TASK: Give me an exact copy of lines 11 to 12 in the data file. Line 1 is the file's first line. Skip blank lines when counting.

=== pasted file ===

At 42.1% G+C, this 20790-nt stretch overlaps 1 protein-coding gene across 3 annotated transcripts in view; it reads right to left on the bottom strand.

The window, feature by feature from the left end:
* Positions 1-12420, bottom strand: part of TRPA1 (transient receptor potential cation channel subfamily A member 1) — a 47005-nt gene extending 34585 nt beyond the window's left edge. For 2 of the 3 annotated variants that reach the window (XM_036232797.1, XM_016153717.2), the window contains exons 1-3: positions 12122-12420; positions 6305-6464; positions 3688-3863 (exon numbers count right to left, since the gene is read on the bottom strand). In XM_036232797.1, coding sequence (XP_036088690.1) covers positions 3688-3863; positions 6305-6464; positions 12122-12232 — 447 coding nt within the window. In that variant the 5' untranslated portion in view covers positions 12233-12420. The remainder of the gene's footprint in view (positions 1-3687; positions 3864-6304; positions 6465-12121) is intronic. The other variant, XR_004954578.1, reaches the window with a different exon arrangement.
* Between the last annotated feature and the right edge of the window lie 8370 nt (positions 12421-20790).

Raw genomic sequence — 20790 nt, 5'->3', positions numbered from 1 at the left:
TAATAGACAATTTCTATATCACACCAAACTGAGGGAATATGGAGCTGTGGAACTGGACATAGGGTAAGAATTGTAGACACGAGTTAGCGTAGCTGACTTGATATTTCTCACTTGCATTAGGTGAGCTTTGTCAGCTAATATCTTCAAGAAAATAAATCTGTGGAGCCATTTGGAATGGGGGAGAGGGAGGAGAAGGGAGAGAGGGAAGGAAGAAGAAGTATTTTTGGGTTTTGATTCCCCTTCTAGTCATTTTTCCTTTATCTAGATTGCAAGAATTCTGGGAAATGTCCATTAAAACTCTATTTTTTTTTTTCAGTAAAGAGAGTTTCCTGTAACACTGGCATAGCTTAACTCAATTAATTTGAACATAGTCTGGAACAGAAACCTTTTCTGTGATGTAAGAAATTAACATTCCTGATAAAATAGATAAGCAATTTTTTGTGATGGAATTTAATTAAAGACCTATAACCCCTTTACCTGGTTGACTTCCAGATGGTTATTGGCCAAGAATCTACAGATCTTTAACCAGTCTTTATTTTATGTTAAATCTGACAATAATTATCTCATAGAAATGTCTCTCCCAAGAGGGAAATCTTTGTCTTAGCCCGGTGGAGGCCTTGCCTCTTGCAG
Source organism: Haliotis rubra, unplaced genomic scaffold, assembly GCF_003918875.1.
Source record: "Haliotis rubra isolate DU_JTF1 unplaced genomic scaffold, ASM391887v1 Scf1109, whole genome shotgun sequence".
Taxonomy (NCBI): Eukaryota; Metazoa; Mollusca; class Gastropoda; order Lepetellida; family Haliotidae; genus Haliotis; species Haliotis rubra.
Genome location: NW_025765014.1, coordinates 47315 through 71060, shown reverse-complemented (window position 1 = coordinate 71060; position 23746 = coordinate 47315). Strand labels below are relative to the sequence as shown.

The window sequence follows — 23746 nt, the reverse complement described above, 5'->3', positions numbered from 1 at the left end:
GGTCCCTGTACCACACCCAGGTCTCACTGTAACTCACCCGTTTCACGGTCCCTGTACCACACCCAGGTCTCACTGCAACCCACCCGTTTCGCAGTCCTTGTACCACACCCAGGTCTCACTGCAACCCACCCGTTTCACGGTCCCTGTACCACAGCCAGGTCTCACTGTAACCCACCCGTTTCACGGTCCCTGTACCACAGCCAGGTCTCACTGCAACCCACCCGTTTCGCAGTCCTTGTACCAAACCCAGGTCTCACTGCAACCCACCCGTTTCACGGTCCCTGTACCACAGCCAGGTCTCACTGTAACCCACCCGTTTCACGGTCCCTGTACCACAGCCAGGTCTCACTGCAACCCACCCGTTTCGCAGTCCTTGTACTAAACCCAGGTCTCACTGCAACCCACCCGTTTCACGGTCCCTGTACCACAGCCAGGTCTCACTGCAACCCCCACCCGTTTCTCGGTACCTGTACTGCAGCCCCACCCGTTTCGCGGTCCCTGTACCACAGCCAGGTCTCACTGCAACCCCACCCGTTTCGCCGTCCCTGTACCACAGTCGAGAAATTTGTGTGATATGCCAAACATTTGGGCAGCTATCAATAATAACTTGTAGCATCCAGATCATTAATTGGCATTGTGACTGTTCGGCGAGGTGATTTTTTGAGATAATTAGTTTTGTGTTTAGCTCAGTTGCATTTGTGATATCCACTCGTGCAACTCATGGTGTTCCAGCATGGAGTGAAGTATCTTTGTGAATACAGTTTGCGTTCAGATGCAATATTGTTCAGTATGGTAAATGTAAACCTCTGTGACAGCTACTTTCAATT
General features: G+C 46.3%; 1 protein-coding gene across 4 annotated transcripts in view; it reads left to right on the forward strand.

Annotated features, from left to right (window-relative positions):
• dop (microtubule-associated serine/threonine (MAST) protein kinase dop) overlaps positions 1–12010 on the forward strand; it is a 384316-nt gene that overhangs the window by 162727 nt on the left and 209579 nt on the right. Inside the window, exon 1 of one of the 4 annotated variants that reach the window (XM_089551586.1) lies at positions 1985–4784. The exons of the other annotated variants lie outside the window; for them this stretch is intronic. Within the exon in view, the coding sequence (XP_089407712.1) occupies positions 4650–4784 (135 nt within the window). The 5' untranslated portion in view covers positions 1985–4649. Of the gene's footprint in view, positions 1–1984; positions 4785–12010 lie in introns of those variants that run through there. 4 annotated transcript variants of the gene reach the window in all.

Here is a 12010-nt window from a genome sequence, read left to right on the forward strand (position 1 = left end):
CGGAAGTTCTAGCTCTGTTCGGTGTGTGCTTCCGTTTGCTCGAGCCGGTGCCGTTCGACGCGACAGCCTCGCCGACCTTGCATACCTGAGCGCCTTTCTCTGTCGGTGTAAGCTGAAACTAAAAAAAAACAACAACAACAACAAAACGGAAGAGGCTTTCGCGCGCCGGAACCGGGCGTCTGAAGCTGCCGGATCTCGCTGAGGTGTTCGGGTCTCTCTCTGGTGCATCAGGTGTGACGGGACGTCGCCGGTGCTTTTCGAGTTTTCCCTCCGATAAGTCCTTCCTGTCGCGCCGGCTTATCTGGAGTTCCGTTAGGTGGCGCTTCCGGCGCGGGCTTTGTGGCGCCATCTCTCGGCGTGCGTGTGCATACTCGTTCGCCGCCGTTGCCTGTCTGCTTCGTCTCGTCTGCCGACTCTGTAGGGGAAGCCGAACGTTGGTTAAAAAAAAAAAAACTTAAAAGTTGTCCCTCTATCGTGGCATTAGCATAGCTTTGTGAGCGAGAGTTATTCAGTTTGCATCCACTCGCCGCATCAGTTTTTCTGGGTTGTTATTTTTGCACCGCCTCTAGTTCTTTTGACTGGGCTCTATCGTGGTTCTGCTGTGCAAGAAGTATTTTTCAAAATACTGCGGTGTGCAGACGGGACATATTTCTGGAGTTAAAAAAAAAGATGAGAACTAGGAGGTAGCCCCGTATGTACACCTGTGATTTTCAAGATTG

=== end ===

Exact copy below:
The window sequence follows — 23746 nt, the reverse complement described above, 5'->3', positions numbered from 1 at the left end:
GGTCCCTGTACCACACCCAGGTCTCACTGTAACTCACCCGTTTCACGGTCCCTGTACCACACCCAGGTCTCACTGCAACCCACCCGTTTCGCAGTCCTTGTACCACACCCAGGTCTCACTGCAACCCACCCGTTTCACGGTCCCTGTACCACAGCCAGGTCTCACTGTAACCCACCCGTTTCACGGTCCCTGTACCACAGCCAGGTCTCACTGCAACCCACCCGTTTCGCAGTCCTTGTACCAAACCCAGGTCTCACTGCAACCCACCCGTTTCACGGTCCCTGTACCACAGCCAGGTCTCACTGTAACCCACCCGTTTCACGGTCCCTGTACCACAGCCAGGTCTCACTGCAACCCACCCGTTTCGCAGTCCTTGTACTAAACCCAGGTCTCACTGCAACCCACCCGTTTCACGGTCCCTGTACCACAGCCAGGTCTCACTGCAACCCCCACCCGTTTCTCGGTACCTGTACTGCAGCCCCACCCGTTTCGCGGTCCCTGTACCACAGCCAGGTCTCACTGCAACCCCACCCGTTTCGCCGTCCCTGTACCACAGTCGAGAAATTTGTGTGATATGCCAAACATTTGGGCAGCTATCAATAATAACTTGTAGCATCCAGATCATTAATTGGCATTGTGACTGTTCGGCGAGGTGATTTTTTGAGATAATTAGTTTTGTGTTTAGCTCAGTTGCATTTGTGATATCCACTCGTGCAACTCATGGTGTTCCAGCATGGAGTGAAGTATCTTTGTGAATACAGTTTGCGTTCAGATGCAATATTGTTCAGTATGGTAAATGTAAACCTCTGTGACAGCTACTTTCAATT